Labor-friendly Democrats struggled Thursday to prevent any more of their party from backing bipartisan legislation dubbed the Save Local Business Act that would rewrite the National Labor Relations Act to limit the number of businesses that can be deemed "joint employers" with other businesses.

Passing the bill is a top priority of businesses, which have made inroads in winning support for it from moderate Democrats.

Three Democrats have co-sponsored the legislation, which would clarify that "joint employer" applies only when one business has "direct control" over another. Supporters argue that many more Democrats are leaning toward the bill but are keeping a low profile to avoid upseting organized labor, which opposes the legislation. A Tuesday briefing for congressional staffers by one business trade association backing the bill drew people from at least a half-dozen Democratic lawmakers' offices.

"We are here today because we are determined to provide that clarity once and for all and protect jobs and small businesses in our communities. I'm proud to say three of our Democrat colleagues, Reps. [Luis] Correa, [Henry] Cuellar, D-Texas, and [Colin] Peterson, D-Minn., are co-sponsors of the Save Local Business Act, and we hope to continue to build bipartisan support so we can restore commonsense to the joint employer issue," said Rep. Bradley Byrne, R-Ala., lead author of the bill, at a House Education and the Workforce Committee hearing.

That bipartisan support is crucial to bill's chances, which is expected to be passed by House later this fall. While House Republicans can pass it on a party-line vote, many assume that only a broader bipartisan margin would give it a chance in the Senate.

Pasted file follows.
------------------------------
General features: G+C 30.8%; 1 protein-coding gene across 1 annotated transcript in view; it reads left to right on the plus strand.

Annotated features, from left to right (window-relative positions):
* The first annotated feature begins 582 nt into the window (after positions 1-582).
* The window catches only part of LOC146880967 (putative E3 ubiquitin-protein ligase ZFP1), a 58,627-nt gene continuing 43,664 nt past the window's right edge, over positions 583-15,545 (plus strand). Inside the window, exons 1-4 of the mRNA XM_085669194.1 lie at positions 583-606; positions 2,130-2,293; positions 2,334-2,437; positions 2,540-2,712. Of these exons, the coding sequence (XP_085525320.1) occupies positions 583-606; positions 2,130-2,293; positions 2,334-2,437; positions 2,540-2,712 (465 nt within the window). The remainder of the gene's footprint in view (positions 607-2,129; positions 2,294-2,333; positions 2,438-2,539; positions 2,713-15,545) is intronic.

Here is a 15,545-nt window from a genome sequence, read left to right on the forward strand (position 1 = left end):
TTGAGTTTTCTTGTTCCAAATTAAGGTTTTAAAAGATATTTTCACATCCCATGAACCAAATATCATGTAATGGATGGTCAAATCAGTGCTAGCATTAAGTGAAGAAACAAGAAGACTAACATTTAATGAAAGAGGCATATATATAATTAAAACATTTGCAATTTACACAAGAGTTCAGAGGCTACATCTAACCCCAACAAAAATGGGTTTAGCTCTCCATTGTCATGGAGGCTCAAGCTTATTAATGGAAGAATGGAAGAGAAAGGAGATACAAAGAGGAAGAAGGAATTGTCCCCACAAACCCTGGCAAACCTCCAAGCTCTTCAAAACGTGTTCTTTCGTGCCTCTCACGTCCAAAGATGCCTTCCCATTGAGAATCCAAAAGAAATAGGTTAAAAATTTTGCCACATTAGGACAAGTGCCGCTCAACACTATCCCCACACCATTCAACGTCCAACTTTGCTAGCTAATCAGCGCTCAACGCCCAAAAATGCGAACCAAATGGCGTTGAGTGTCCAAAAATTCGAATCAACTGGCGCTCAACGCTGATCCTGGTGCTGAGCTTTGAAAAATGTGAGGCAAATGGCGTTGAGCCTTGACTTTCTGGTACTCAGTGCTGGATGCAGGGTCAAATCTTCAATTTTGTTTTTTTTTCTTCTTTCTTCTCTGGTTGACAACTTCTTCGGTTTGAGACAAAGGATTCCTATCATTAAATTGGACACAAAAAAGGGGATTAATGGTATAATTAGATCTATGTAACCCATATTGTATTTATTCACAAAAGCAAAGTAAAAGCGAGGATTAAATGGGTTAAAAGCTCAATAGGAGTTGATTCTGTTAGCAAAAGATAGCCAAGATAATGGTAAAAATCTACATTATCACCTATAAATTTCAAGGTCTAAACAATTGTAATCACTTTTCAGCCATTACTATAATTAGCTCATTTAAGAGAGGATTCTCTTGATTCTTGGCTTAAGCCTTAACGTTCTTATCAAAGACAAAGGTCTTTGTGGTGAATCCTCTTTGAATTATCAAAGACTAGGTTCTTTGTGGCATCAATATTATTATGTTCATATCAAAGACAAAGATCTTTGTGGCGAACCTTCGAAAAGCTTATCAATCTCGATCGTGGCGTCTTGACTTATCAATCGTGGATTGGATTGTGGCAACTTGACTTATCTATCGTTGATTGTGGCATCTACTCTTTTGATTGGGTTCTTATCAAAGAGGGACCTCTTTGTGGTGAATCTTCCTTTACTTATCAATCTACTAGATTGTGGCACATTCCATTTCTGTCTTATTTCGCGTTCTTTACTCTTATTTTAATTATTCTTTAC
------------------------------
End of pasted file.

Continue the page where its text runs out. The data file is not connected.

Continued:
Democtrats sought to present the legislation as both anti-worker and anti-business, arguing that it would let large companies off the hook while leaving subcontractors holding the bag.

"This bill is simply an excuse for top corporations to remove any responsibility to their workers. They are subcontracting their consciences to put profits over people," said Rep. Donald Norcross, D-N.J.

But other Democrats aren't viewing it that way. "Franchisees need clarity and predictability on this issue, especially for those franchisees who want to train their workers and do right by their employees," Rep. Bobby Rush, D-Ill., said in a recent interview published in the trade journal Franchising World.

Clarity and predictability are what fans of the legislation argue it will provide. "Joint employer" refers to when one business can be held legally liable for workplace violations at another business. Traditionally, the standard applied when one business had "direct control" of another business' workplace policies, such as a subsidiary. In its 2015 decision in the case of Browning-Ferris Industries, the National Labor Relations Board, the nation's top labor law enforcement agency, changed that standard to the much vaguer "indirect control," which potentially could cover every company that franchises its brand. The NLRB has used it to pursue a major labor rights case against McDonald's Corp., among others.

The change was part of a broader push by former President Barack Obama's nominees to the board to reinterpret old rules and give them a pro-labor twist. It also prompted a major pushback from business to revert to the pre-Browning Ferris "direct control" standard. Byrne's bill would do that. Advocates have made a concerted effort to win over rank-and-file Democrats, enlisting local business owners in the lawmakers' districts to press their case.

Several Democrats during Thursday's hearing said the board's expanded definition was clear, noting that the "direct control" standard was adopted in 1984 and the board was therefore reverting to an earlier standard. "What has happened is [the NLRB] went back to where we were for 46 years," Norcross said.